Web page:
Postpartum depression (PPD) is a complex but fairly common problem in women who have given birth. Statistics indicate that almost one in ten women suffers from PPD after giving birth. PPD needs medical attention but is often difficult to diagnose and therefore often overlooked. It is a complex mix of physical, emotional, and behavioral signs.
Causes of PPD and predictors
What causes PPD is not entirely understood, but surely hormonal changes seem to be the primary cause of PPD. During pregnancy, there is a tenfold increase in female reproductive hormones (estrogen and progesterone) after child birth, there is sharp fall in their level in a brief period, usually within the first 3 days. This hormonal change often works as a trigger in women.
Apart from hormonal changes, other factors serve as predictors; they are mentioned below in descending order according to their importance:
- Prenatal depression – many women show the signs of low mood and loss of interest in life during pregnancy itself.
- Self-esteem – women with low self-esteem are at higher risk.
- Childcare stress – many women are not mentally ready, or they have exaggerated fears, so they find it difficult to take care of the child.
- Prenatal anxiety – some women are more anxious during pregnancy; one must also understand that anxiety is different from depression, an anxious person is more worried about the future, whereas a depressive person feels bad about today. An anxious person has a higher emotional arousal state and physical signs like lack of sleep, high gastric acidity.
- Life stress – life conditions are not equal for all, some may have more problems with poor financial situations or lack of proper housing.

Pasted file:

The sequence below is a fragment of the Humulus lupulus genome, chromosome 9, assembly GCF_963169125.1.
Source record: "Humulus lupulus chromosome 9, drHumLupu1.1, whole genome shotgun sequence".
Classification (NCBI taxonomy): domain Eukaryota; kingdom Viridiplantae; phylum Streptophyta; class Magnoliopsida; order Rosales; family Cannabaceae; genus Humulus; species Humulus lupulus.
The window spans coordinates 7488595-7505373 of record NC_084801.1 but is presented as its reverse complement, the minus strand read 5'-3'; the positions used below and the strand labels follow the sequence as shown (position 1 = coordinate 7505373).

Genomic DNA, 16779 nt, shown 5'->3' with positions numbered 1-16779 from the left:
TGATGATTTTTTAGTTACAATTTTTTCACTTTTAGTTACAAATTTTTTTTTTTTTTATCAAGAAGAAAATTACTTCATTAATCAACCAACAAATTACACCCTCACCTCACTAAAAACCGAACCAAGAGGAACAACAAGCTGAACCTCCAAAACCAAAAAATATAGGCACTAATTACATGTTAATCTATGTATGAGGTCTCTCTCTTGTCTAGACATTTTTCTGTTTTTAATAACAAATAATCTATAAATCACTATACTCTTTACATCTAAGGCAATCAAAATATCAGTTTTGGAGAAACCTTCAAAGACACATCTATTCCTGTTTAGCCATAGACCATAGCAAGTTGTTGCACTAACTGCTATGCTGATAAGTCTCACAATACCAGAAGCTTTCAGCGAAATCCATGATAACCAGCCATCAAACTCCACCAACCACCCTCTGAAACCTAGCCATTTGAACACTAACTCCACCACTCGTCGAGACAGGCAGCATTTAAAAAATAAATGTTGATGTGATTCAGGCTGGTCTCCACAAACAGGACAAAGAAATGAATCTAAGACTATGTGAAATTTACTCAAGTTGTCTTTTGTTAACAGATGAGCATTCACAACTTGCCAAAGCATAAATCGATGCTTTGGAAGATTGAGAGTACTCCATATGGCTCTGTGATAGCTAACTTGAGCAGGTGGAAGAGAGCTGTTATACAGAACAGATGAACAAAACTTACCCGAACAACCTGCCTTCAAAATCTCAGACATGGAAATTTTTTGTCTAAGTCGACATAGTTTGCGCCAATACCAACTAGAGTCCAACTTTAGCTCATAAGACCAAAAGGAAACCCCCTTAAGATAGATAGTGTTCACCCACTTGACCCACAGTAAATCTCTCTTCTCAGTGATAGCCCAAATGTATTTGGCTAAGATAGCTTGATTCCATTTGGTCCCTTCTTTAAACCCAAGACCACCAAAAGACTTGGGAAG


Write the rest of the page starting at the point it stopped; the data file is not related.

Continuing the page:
- Social support – lack of social support is another important risk factor.
- Marital relationship – if a woman giving birth is going through a conflict period with a spouse then she has a higher risk of developing PPD.
- History of previous depression
- Infant temperament – let us face the fact that not all children are the same. Some newborns are harder to look after, and the reasons could be many, but if the child cries more often or for no apparent reason, it has an adverse influence on the
- Marital status and unwanted pregnancy
Depression should not be confused with the “baby blues,” but at the same time they should not be overlooked. Many women have short-lived emotional problems after childbirth, like weeping for no reason, getting irritated easily, and having unpredictable moods, but usually, these changes do not last long. Depression is a far more severe condition, and the woman feels extreme sadness that disturbs her in fulfilling the role of mother and doing daily activities. It is not just being moody, but rather a complete lack of interest in anything, restlessness, useless worries, and difficulty in going to sleep.
How to cope with PPD
Women who are breastfeeding are often reluctant to take medical drugs. For such cases, social and family support is the single most important thing that can help her to overcome the depression. Attention by family members and helping her to take care of the child can neutralize her fears and depression. It is equally important that the woman understands her problem and seeks help. Below are the few tips to overcome PPD:
- Actively ask for help and support from others
- Exercise – of course in consultation with a doctor
- Change your mental attitude and understand that not all days are equal
- Increase interaction with family and friends
- Sleep or take rest when a child is sleeping
- Practice mindfulness and breathing exercises
- Don’t hesitate to seek help from a professional
Dr. Preet Bhinder (M.D.)
Dr. Preet is a family physician, and he has been practicing medicine for last 15 years and has a particular interest in maternal and child health. He understands the importance of the mental health of the mother and its long-term effects on a child. He is also a passionate writer.